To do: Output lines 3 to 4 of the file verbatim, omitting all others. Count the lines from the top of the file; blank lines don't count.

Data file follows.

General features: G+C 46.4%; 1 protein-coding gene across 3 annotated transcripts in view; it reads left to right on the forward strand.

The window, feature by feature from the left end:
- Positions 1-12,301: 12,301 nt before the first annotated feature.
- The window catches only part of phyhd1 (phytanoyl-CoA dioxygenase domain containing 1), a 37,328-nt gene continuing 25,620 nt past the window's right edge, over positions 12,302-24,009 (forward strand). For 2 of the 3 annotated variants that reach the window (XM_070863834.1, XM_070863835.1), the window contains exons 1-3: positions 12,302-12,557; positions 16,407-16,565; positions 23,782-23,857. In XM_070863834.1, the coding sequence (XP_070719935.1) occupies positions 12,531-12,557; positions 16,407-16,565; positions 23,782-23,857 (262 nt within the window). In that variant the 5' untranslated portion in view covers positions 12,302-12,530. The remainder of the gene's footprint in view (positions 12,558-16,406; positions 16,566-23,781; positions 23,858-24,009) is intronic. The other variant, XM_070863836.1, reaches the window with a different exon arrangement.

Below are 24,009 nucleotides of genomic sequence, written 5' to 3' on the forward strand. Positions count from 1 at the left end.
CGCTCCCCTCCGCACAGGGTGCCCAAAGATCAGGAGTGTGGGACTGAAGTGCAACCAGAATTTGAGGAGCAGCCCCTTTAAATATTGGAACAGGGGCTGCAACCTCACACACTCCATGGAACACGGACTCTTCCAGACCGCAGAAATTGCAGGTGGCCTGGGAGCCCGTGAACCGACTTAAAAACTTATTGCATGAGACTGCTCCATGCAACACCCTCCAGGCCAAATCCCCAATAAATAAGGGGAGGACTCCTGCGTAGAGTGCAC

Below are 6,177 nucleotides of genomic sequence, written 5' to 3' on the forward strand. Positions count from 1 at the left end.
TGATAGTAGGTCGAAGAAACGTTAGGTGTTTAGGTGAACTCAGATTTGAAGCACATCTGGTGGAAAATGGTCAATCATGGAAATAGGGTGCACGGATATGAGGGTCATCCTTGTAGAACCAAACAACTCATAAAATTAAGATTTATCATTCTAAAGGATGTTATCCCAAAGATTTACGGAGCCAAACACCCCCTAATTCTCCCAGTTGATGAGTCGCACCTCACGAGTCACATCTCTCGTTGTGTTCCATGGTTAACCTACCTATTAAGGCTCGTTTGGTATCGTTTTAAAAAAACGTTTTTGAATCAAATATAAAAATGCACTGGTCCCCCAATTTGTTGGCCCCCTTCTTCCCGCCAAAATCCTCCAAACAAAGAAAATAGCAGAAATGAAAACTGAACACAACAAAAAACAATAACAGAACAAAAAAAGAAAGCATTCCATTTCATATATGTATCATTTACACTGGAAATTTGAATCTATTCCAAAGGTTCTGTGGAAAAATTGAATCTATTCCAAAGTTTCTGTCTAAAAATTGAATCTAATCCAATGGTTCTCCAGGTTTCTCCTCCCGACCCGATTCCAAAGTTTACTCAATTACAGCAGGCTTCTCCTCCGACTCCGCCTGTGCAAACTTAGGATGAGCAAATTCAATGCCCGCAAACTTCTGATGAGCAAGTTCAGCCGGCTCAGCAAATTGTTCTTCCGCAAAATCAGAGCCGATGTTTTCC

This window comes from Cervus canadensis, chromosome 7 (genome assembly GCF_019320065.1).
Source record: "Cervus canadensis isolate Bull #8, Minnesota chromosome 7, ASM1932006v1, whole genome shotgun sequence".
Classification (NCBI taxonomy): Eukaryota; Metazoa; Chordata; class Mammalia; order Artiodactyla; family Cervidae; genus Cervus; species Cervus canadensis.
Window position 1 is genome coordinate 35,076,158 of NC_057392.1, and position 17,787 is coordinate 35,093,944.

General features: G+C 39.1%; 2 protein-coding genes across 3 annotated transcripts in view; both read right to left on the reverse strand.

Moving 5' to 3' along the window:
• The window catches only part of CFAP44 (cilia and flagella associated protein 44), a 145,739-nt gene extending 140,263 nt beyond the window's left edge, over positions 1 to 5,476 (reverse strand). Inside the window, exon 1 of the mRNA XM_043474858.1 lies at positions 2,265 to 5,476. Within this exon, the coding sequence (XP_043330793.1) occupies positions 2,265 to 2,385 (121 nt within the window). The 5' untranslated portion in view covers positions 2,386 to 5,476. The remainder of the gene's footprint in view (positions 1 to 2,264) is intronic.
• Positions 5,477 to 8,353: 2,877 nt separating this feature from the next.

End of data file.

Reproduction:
- Positions 1-12,301: 12,301 nt before the first annotated feature.
- The window catches only part of phyhd1 (phytanoyl-CoA dioxygenase domain containing 1), a 37,328-nt gene continuing 25,620 nt past the window's right edge, over positions 12,302-24,009 (forward strand). For 2 of the 3 annotated variants that reach the window (XM_070863834.1, XM_070863835.1), the window contains exons 1-3: positions 12,302-12,557; positions 16,407-16,565; positions 23,782-23,857. In XM_070863834.1, the coding sequence (XP_070719935.1) occupies positions 12,531-12,557; positions 16,407-16,565; positions 23,782-23,857 (262 nt within the window). In that variant the 5' untranslated portion in view covers positions 12,302-12,530. The remainder of the gene's footprint in view (positions 12,558-16,406; positions 16,566-23,781; positions 23,858-24,009) is intronic. The other variant, XM_070863836.1, reaches the window with a different exon arrangement.